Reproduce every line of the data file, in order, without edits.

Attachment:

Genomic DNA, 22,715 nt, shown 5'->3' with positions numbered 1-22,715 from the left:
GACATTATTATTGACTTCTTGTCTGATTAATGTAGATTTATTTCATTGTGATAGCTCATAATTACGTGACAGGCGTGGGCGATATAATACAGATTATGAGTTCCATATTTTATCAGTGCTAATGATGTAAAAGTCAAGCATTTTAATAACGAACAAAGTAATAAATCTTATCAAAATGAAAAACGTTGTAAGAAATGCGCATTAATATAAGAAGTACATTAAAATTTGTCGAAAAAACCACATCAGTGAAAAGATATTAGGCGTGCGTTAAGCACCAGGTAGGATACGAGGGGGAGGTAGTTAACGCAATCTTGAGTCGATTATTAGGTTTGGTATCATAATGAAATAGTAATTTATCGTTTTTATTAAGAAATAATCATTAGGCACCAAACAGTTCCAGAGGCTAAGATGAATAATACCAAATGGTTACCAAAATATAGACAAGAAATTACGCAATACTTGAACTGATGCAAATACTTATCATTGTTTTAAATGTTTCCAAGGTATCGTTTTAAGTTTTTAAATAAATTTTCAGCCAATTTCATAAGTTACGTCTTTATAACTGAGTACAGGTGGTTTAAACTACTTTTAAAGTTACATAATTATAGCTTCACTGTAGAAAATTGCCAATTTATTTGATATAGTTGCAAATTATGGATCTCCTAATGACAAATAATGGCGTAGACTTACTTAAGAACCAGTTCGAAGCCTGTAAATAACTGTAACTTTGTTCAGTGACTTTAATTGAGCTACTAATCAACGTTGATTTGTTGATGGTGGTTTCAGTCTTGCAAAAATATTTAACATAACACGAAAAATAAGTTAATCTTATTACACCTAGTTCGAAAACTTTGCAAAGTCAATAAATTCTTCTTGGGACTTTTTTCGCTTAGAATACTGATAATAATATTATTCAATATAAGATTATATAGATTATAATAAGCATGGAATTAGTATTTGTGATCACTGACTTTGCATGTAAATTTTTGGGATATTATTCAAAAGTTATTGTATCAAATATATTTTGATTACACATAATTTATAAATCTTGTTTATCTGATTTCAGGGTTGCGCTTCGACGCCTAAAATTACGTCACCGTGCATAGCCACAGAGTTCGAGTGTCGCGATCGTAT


Genomic DNA, 22,715 nt, shown 5'->3' with positions numbered 1-22,715 from the left:
GACATTATTATTGACTTCTTGTCTGATTAATGTAGATTTATTTCATTGTGATAGCTCATAATTACGTGACAGGCGTGGGCGATATAATACAGATTATGAGTTCCATATTTTATCAGTGCTAATGATGTAAAAGTCAAGCATTTTAATAACGAACAAAGTAATAAATCTTATCAAAATGAAAAACGTTGTAAGAAATGCGCATTAATATAAGAAGTACATTAAAATTTGTCGAAAAAACCACATCAGTGAAAAGATATTAGGCGTGCGTTAAGCACCAGGTAGGATACGAGGGGGAGGTAGTTAACGCAATCTTGAGTCGATTATTAGGTTTGGTATCATAATGAAATAGTAATTTATCGTTTTTATTAAGAAATAATCATTAGGCACCAAACAGTTCCAGAGGCTAAGATGAATAATACCAAATGGTTACCAAAATATAGACAAGAAATTACGCAATACTTGAACTGATGCAAATACTTATCATTGTTTTAAATGTTTCCAAGGTATCGTTTTAAGTTTTTAAATAAATTTTCAGCCAATTTCATAAGTTACGTCTTTATAACTGAGTACAGGTGGTTTAAACTACTTTTAAAGTTACATAATTATAGCTTCACTGTAGAAAATTGCCAATTTATTTGATATAGTTGCAAATTATGGATCTCCTAATGACAAATAATGGCGTAGACTTACTTAAGAACCAGTTCGAAGCCTGTAAATAACTGTAACTTTGTTCAGTGACTTTAATTGAGCTACTAATCAACGTTGATTTGTTGATGGTGGTTTCAGTCTTGCAAAAATATTTAACATAACACGAAAAATAAGTTAATCTTATTACACCTAGTTCGAAAACTTTGCAAAGTCAATAAATTCTTCTTGGGACTTTTTTCGCTTAGAATACTGATAATAATATTATTCAATATAAGATTATATAGATTATAATAAGCATGGAATTAGTATTTGTGATCACTGACTTTGCATGTAAATTTTTGGGATATTATTCAAAAGTTATTGTATCAAATATATTTTGATTACACATAATTTATAAATCTTGTTTATCTGATTTCAGGGTTGCGCTTCGACGCCTAAAATTACGTCACCGTGCATAGCCACAGAGTTCGAGTGTCGCGATCGTAT